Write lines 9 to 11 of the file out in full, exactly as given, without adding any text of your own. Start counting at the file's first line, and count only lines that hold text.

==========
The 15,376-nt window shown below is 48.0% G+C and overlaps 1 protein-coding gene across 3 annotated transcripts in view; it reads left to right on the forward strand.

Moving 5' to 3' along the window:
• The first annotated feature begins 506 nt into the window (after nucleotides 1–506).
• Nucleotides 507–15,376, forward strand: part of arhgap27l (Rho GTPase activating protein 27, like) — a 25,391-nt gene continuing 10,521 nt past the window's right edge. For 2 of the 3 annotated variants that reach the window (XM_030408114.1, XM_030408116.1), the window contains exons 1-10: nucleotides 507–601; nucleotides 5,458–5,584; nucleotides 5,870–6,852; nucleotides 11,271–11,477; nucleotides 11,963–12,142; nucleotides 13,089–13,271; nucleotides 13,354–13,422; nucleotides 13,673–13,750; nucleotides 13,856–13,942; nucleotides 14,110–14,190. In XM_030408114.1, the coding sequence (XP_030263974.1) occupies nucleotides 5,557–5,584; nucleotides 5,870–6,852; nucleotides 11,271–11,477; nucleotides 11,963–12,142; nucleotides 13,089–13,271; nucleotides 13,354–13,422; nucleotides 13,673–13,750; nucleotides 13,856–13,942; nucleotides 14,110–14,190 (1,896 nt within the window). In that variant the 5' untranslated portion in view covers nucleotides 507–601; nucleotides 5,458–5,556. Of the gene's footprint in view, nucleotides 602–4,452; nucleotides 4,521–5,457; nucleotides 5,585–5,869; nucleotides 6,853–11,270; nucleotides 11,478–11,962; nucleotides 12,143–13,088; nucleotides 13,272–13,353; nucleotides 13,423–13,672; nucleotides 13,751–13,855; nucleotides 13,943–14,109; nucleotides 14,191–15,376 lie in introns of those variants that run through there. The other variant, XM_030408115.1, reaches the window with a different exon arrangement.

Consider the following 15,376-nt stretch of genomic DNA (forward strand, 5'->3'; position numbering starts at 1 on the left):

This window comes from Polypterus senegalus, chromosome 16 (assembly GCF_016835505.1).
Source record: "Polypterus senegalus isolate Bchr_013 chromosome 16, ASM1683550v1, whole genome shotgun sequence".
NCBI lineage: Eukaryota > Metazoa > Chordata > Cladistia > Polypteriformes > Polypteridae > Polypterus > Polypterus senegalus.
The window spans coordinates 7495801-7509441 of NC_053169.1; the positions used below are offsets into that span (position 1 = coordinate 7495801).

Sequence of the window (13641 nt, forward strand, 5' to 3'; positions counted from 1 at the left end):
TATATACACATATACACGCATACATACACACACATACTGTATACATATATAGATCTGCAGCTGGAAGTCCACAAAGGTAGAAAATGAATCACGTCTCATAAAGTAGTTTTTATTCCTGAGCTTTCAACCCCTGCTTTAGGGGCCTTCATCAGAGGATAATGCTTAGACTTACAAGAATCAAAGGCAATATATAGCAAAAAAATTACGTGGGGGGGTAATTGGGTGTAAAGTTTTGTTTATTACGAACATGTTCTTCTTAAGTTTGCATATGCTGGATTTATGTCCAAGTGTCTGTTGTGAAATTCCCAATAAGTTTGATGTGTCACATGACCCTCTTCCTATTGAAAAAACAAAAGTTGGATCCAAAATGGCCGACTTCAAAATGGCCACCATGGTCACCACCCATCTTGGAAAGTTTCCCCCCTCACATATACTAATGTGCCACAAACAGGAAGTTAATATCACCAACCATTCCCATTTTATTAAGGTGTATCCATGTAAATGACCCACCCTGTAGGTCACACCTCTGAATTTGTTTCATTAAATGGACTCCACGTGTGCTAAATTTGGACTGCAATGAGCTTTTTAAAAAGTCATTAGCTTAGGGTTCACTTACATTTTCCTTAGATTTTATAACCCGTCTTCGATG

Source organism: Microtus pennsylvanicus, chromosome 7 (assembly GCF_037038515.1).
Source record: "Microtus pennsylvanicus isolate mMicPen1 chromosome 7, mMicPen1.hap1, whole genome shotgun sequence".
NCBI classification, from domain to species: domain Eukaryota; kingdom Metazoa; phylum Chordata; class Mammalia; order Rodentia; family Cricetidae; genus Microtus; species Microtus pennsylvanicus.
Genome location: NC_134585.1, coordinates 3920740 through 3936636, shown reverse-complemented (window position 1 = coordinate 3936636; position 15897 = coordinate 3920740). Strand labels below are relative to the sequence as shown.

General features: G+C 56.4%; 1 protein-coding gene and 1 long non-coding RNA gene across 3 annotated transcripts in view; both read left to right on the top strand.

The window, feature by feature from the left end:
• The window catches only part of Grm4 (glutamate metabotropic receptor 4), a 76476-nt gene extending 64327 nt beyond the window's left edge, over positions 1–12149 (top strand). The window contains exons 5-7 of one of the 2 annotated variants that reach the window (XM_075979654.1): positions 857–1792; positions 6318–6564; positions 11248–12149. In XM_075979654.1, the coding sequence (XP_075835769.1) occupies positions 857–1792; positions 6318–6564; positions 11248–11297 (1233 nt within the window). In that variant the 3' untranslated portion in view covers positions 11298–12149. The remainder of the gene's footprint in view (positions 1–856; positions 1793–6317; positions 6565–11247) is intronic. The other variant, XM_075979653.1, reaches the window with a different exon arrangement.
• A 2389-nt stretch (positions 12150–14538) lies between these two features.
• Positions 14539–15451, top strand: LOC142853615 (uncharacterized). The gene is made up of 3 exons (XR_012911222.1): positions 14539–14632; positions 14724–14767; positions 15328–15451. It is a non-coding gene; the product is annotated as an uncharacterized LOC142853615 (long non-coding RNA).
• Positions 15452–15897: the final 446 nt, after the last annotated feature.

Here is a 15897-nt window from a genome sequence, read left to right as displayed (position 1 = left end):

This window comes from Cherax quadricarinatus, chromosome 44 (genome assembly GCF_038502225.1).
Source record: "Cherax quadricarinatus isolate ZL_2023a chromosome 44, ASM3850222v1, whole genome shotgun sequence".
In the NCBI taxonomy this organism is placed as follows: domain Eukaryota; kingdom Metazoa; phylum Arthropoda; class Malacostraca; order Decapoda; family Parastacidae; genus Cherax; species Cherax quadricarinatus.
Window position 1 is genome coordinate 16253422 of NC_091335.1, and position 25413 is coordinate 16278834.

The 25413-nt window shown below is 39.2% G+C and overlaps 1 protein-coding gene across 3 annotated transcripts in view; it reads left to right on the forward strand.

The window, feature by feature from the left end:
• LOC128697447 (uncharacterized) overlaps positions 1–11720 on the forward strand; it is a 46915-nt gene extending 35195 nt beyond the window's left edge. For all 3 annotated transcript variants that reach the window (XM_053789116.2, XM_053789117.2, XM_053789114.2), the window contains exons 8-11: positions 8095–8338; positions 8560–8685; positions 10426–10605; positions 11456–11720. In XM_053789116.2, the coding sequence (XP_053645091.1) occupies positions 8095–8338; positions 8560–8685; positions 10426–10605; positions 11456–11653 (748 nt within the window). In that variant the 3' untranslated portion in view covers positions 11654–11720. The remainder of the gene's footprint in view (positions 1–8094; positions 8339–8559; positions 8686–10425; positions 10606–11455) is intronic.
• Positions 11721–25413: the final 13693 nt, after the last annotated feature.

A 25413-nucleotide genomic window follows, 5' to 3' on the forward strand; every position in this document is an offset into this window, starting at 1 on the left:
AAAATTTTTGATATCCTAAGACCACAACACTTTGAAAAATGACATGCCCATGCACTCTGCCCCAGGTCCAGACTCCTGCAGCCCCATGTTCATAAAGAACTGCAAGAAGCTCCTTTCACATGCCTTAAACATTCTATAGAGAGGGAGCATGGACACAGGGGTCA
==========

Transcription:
The window spans coordinates 7495801-7509441 of NC_053169.1; the positions used below are offsets into that span (position 1 = coordinate 7495801).

Sequence of the window (13641 nt, forward strand, 5' to 3'; positions counted from 1 at the left end):
TATATACACATATACACGCATACATACACACACATACTGTATACATATATAGATCTGCAGCTGGAAGTCCACAAAGGTAGAAAATGAATCACGTCTCATAAAGTAGTTTTTATTCCTGAGCTTTCAACCCCTGCTTTAGGGGCCTTCATCAGAGGATAATGCTTAGACTTACAAGAATCAAAGGCAATATATAGCAAAAAAATTACGTGGGGGGGTAATTGGGTGTAAAGTTTTGTTTATTACGAACATGTTCTTCTTAAGTTTGCATATGCTGGATTTATGTCCAAGTGTCTGTTGTGAAATTCCCAATAAGTTTGATGTGTCACATGACCCTCTTCCTATTGAAAAAACAAAAGTTGGATCCAAAATGGCCGACTTCAAAATGGCCACCATGGTCACCACCCATCTTGGAAAGTTTCCCCCCTCACATATACTAATGTGCCACAAACAGGAAGTTAATATCACCAACCATTCCCATTTTATTAAGGTGTATCCATGTAAATGACCCACCCTGTAGGTCACACCTCTGAATTTGTTTCATTAAATGGACTCCACGTGTGCTAAATTTGGACTGCAATGAGCTTTTTAAAAAGTCATTAGCTTAGGGTTCACTTACATTTTCCTTAGATTTTATAACCCGTCTTCGATG